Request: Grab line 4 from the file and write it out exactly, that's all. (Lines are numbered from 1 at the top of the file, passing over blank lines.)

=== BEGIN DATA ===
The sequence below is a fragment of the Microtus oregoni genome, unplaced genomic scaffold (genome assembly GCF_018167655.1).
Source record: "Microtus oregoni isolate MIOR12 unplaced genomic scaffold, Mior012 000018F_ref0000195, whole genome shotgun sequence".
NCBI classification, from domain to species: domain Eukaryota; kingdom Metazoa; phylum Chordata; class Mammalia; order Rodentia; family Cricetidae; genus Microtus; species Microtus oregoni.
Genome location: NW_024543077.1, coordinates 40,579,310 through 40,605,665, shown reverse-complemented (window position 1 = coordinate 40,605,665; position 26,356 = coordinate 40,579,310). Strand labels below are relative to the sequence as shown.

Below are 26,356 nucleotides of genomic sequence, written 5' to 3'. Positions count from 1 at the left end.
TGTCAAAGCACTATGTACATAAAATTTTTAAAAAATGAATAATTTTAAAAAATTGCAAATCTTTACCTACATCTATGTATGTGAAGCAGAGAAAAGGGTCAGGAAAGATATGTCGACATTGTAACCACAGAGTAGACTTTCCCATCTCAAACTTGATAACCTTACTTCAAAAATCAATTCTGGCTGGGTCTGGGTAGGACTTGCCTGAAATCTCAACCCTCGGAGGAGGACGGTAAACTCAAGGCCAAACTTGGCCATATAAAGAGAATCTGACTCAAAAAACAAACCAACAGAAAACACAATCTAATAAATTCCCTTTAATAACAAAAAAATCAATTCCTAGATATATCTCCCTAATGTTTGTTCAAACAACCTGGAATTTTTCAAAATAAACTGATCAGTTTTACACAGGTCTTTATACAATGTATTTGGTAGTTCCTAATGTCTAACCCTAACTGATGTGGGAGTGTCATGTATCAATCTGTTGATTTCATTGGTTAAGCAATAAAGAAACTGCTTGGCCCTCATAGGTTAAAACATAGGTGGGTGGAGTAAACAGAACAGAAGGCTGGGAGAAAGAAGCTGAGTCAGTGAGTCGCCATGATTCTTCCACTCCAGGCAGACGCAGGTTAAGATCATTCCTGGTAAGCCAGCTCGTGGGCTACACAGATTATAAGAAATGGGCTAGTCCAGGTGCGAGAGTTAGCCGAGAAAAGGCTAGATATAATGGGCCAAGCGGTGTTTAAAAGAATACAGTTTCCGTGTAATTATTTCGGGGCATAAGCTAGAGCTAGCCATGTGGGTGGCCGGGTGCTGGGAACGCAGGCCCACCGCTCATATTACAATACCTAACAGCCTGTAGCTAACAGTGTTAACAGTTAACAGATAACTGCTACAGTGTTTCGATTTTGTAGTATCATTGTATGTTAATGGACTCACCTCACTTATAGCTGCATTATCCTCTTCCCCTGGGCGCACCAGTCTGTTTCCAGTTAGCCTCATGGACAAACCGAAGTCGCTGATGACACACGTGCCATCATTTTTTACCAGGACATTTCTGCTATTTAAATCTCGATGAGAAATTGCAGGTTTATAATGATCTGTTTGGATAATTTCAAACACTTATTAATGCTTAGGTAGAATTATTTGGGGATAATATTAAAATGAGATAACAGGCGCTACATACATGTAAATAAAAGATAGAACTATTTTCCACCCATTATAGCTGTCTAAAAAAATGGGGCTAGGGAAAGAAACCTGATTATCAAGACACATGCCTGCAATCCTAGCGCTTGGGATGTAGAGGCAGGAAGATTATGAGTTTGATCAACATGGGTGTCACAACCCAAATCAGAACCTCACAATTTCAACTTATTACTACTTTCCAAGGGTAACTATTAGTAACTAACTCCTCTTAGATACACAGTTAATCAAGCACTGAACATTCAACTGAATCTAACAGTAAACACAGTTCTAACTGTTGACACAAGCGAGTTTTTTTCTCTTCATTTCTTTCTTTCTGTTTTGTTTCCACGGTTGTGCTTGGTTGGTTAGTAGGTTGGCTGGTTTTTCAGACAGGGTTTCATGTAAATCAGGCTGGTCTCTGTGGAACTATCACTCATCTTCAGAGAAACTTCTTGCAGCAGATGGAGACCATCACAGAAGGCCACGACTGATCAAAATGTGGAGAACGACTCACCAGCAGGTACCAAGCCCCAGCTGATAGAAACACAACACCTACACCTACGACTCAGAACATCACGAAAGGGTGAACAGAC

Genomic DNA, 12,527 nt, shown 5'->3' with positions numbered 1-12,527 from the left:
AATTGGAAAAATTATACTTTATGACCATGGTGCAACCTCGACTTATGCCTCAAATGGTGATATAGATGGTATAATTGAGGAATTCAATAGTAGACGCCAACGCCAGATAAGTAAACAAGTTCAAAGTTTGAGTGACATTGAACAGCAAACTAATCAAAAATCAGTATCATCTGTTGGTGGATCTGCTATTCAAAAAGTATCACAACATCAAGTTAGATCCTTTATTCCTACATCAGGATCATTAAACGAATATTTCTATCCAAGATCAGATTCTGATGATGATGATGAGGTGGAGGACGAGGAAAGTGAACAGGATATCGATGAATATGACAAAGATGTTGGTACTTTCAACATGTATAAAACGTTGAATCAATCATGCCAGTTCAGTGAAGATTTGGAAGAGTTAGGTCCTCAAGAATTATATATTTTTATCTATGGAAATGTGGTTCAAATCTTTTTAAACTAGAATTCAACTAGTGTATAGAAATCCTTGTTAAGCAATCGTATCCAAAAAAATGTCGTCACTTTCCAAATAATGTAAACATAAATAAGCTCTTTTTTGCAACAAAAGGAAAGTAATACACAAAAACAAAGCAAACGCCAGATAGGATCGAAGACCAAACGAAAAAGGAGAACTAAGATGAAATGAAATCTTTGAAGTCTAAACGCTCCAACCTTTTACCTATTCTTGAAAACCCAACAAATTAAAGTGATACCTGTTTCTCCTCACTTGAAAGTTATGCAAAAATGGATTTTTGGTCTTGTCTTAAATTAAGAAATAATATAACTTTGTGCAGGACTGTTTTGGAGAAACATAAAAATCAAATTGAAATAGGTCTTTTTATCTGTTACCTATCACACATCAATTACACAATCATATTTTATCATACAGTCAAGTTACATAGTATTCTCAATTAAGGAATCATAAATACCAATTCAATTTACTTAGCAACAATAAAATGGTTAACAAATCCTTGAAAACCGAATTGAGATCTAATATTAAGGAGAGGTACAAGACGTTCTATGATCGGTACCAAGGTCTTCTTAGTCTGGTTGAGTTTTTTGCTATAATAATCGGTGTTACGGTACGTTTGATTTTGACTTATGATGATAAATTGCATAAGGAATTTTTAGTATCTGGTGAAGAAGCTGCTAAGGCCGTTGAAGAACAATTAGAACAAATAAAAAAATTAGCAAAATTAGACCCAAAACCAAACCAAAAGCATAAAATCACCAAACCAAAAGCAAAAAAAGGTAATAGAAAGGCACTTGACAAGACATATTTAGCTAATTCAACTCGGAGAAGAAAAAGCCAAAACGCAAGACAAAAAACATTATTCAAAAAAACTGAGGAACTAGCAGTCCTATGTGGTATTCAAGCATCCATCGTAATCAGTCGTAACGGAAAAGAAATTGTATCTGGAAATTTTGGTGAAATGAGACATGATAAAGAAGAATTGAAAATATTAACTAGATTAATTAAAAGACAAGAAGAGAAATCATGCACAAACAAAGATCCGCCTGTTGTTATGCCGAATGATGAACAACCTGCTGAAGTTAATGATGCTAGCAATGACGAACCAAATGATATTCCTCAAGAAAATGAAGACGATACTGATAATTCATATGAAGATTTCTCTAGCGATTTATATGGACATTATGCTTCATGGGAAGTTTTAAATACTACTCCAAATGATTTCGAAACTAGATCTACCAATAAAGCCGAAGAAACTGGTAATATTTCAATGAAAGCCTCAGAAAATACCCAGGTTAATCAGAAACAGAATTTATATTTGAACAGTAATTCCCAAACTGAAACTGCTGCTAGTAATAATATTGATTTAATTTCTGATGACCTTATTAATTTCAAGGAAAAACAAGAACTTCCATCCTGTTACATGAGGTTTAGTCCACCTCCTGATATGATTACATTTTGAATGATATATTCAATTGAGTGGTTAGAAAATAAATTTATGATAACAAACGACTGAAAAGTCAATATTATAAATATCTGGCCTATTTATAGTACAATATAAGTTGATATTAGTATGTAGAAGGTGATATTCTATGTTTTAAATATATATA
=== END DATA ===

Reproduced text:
Genome location: NW_024543077.1, coordinates 40,579,310 through 40,605,665, shown reverse-complemented (window position 1 = coordinate 40,605,665; position 26,356 = coordinate 40,579,310). Strand labels below are relative to the sequence as shown.